I continued down Broad Street in the hopes of finding two more landmarks from my to-do list. For some reason, I thought both of them were in North Broad Street, but as I pulled up the information in Google Maps, I discovered that they were both on South Broad Street. The first, the Boot and Saddle Bar, was easier to find, since it is still in existence; the second, Philip’s Restaurant, closed a while ago. Little did I know, these two were less than a block away from each other!
Parking was a challenge, considering the nearby bus station and a few diners nearby. I went around and around blocks and got to know some of the peculiar inner workings of Philadelphia’s one-way streets a little more than I would have preferred. Eventually I came upon a spot on the block where Philip’s was. This spot was no bigger than my fist, but I somehow managed to jam my Elantra into it. IN so doing, I tapped the van behind me, and when I got out of the car, the driver yelled out the window at me, “Whiplash! Whiplash!” As soon as I looked at him and wide grin on his face, I knew he was just yanking my chain. He laughed and I laughed and I went to the task at hand.
Philip’s was one of the first places in the city to get air conditioning, thus its placement on the sign. This thing is massive, probably ten to twelve feet tall, which really must have gotten people’s attention back in the day. Notice just below the T in Restaurant? That’s the top of the Boot and Saddle sign!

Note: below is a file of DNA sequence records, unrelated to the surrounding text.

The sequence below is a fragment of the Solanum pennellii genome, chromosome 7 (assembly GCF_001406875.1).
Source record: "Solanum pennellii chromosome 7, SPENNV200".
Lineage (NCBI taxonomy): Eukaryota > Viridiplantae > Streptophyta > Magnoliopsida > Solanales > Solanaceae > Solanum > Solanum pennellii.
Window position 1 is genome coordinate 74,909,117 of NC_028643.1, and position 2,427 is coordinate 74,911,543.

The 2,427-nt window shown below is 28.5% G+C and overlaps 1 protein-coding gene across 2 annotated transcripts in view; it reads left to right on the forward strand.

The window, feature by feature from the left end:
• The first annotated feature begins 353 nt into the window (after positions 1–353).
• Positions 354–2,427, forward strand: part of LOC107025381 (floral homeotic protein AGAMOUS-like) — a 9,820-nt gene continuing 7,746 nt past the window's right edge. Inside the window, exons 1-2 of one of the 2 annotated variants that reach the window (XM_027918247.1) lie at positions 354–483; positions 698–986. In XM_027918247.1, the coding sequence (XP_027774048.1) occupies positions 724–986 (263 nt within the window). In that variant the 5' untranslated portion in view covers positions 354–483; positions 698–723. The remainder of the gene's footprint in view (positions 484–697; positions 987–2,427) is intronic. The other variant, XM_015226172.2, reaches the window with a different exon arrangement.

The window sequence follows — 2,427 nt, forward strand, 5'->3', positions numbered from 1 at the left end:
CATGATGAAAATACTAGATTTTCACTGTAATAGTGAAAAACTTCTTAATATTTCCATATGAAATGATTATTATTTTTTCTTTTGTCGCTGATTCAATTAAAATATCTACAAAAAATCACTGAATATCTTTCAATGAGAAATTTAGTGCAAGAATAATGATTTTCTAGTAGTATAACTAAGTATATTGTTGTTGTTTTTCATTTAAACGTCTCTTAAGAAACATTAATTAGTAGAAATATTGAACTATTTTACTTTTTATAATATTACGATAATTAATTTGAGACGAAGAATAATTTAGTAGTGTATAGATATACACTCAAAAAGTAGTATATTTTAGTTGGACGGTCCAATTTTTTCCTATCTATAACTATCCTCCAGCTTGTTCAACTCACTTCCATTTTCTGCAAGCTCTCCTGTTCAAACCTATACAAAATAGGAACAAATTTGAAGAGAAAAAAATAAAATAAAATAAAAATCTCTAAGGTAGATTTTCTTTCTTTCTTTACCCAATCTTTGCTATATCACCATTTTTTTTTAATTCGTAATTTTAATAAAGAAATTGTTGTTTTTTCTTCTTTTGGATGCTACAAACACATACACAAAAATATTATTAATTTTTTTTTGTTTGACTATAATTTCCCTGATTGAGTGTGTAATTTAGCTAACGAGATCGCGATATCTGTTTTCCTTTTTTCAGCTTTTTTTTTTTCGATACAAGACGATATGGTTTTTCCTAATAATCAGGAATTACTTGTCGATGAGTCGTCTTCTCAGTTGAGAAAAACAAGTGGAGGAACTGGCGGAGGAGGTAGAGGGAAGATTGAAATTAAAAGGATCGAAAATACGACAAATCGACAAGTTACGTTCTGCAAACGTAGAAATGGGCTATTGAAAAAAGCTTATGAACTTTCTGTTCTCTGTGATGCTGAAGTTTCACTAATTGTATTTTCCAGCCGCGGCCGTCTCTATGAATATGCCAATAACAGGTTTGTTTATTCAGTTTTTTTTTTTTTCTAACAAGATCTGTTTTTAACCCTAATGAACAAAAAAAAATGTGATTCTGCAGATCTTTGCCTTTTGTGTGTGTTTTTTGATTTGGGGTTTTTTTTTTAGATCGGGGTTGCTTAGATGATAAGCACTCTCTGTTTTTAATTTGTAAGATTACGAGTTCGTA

And here’s that sign! This is semi-restored, and as I understand it, actually lights up again. The rest of it could probably use some painting, or not; the bare metal is a bit charming in its own way. So an interesting thing about this sign is that it says “saddle” vertically and “Boot” horizontally, whereas on the other side:
the opposite is true!
So, what you won’t see in this post is another Philadelphia landmark that is on South Broad Street, the Dolphin Tavern. The reason for this is simple: I didn’t realize it was there until after I got home. But, as these things usually go, it gives me another opportunity to go back!
When I returned to the car, the man in the van was still in the driver’s seat, reclined and dozing. I did my best to extricate my car without disturbing him and moved on to my next sign…
To finish off a bit of history from the last post, the Divine Lorraine has been vacant for more than a decade. It was originally the Lorraine Apartments when it first opened its doors in 1894, the design of renowned architect Willis G. Hale. In 1900, it was made into a hotel and almost a half-century later, it was purchased by Father Divine, head of the Universal Peace Mission Movement, who renamed it the Divine Lorraine. Bear in mind that Father Divine, although a maverick in the field of racial integration, also claimed to be himself God. This latter seems to have been disproven by his death in 1965.